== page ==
Decrying the “war on drugs” as a complete failure, the president of Guatemala has suggested decriminalization of narcotics as a way to reduce drug-related violence that has scarred his country and much of Central America.
President Otto Perez-Molina spelled out a raft of proposals to stem the tide of drug trafficking over the weekend at a regional security summit in Antigua, Guatemala, including the formation of a regional court to prosecute drug dealers.
“The proposal is decriminalization,” Perez-Molina said. “We are talking about creating a legal framework to regulate the production, transit and consumption of drugs.”
The leaders of Mexico and Colombia (two major drug-producing nations) have also called for a new approach to coping with the violent and hugely lucrative narcotics trade.
“Our countries are not producers or consumers of drugs,” Perez-Molina complained.
“We are in the middle of the sandwich… We have seen that the strategy that has been pursued in the fight against drug trafficking over the last 40 years has failed. We have to look for new alternatives. We must end the myths, the taboos, and tell people you have to discuss it.”
However, Perez-Molina’s stance is likely to face staunch opposition from the United States, which has repeatedly warned Central American states against legalizing drugs.
Guatemala’s murder rate has doubled over the past dozen years, Reuters noted, largely due to the activities of Mexican drug cartels which uses its smaller neighbor as a drug transit point.
Perez-Molina has himself had a change of heart with regards to the illegal drug trade. In fact, the arch-conservative swept into office last November with a platform calling for a stern crackdown on drugs in the country. Now, he appears to have compromised his stance and seeks an open debate on drug policy.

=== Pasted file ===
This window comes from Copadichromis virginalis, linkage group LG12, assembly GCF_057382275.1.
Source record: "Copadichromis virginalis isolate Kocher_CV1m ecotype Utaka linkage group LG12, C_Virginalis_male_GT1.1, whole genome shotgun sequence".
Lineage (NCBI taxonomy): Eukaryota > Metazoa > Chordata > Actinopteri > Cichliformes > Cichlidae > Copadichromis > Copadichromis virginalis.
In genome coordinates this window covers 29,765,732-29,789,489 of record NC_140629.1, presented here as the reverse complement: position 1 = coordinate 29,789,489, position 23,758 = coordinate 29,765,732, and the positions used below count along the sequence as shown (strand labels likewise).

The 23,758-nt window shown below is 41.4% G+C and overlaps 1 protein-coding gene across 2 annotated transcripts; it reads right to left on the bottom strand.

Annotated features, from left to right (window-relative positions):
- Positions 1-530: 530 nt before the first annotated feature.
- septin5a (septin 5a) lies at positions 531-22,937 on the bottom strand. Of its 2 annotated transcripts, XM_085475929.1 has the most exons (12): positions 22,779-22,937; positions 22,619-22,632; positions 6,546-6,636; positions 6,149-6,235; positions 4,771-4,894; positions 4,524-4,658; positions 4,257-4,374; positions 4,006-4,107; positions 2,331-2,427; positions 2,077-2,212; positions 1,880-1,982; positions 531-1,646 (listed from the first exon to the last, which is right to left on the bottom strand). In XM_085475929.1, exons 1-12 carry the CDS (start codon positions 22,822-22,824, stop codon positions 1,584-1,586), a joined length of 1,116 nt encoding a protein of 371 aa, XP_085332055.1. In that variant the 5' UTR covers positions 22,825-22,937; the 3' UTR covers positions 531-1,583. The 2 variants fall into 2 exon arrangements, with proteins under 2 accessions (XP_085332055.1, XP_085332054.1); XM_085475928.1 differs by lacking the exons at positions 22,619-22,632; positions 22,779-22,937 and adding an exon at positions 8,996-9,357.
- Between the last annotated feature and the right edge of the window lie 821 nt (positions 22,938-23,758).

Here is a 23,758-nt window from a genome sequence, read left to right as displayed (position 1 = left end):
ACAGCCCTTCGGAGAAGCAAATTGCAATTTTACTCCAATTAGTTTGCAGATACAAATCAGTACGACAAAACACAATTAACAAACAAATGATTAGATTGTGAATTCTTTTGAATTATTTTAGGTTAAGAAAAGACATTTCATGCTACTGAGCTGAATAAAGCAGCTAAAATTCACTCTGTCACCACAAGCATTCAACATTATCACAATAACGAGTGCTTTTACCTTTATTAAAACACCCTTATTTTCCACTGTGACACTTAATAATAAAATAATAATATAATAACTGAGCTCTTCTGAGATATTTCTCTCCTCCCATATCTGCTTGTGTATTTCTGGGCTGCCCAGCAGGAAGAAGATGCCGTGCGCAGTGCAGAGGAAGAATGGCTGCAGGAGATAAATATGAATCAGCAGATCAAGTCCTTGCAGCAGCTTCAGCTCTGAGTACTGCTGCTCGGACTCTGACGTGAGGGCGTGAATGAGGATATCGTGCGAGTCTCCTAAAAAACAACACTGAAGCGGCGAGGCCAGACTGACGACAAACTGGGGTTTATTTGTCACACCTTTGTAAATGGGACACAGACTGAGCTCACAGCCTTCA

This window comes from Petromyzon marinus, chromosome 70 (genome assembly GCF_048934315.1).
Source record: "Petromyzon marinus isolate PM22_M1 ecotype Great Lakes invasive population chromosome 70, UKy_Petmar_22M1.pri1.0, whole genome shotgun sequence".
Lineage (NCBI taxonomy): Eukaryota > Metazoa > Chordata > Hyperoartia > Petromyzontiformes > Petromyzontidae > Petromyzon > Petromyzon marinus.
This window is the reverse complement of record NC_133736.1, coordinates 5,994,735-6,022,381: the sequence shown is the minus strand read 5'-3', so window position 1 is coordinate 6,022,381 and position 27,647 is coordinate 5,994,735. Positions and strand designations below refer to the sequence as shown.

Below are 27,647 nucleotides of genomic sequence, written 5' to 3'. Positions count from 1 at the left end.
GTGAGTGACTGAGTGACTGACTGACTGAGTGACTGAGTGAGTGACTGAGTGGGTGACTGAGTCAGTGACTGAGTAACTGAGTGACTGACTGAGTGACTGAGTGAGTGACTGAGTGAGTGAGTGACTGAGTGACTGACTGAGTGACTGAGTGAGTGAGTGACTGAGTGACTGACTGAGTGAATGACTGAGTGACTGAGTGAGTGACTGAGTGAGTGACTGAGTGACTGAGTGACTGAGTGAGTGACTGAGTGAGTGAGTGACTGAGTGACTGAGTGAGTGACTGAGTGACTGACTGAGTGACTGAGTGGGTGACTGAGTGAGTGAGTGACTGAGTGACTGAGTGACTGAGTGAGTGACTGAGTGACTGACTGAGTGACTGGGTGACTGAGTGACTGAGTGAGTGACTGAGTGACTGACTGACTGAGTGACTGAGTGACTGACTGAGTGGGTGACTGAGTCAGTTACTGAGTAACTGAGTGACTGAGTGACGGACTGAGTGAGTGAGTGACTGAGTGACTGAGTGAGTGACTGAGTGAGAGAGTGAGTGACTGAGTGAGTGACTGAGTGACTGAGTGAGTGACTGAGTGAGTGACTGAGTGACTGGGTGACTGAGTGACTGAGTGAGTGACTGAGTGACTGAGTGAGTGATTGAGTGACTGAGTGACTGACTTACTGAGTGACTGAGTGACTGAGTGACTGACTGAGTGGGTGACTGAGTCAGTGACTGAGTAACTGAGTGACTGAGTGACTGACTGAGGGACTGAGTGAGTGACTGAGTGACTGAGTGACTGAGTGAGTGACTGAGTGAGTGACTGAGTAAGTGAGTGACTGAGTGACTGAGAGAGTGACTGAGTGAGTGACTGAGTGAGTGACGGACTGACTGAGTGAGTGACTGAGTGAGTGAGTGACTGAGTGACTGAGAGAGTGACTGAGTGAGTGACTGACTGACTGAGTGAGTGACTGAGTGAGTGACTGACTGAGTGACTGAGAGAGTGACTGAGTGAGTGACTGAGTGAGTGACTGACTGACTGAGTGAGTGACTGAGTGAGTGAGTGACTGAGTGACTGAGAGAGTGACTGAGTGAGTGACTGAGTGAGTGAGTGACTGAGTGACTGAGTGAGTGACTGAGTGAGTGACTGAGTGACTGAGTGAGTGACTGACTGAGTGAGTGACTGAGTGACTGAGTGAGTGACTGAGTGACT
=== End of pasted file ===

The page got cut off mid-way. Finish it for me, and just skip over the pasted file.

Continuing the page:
“It’s important this is on the discussion table as an alternative to what we’ve been doing… without getting the desired results,” he said at the summit.
Perez-Molina also pointed out the hypocrisy of the United States’ attitude, when Americans are the biggest consumers of illegal drugs, particularly cocaine, flowing from Central and South America. As such, he wants Washington to pay for the drug raids conducted in the region.
“We’re talking about economic compensation for every seizure undertaken and also the destruction of marijuana and cocaine plantations,” Perez-Molina, a former army general, said.
Regarding the creation of a regional court to try drug traffickers, Perez-Molina explained: “this would give breathing space to the justice system because it would relieve pressure on our courts.”
Interestingly, BBC noted, the presidents of three Latin American countries — Nicaragua, El Salvador and Honduras (all of which are heavily affected by the drug trade and its related violence) – did not attend the Antigua summit.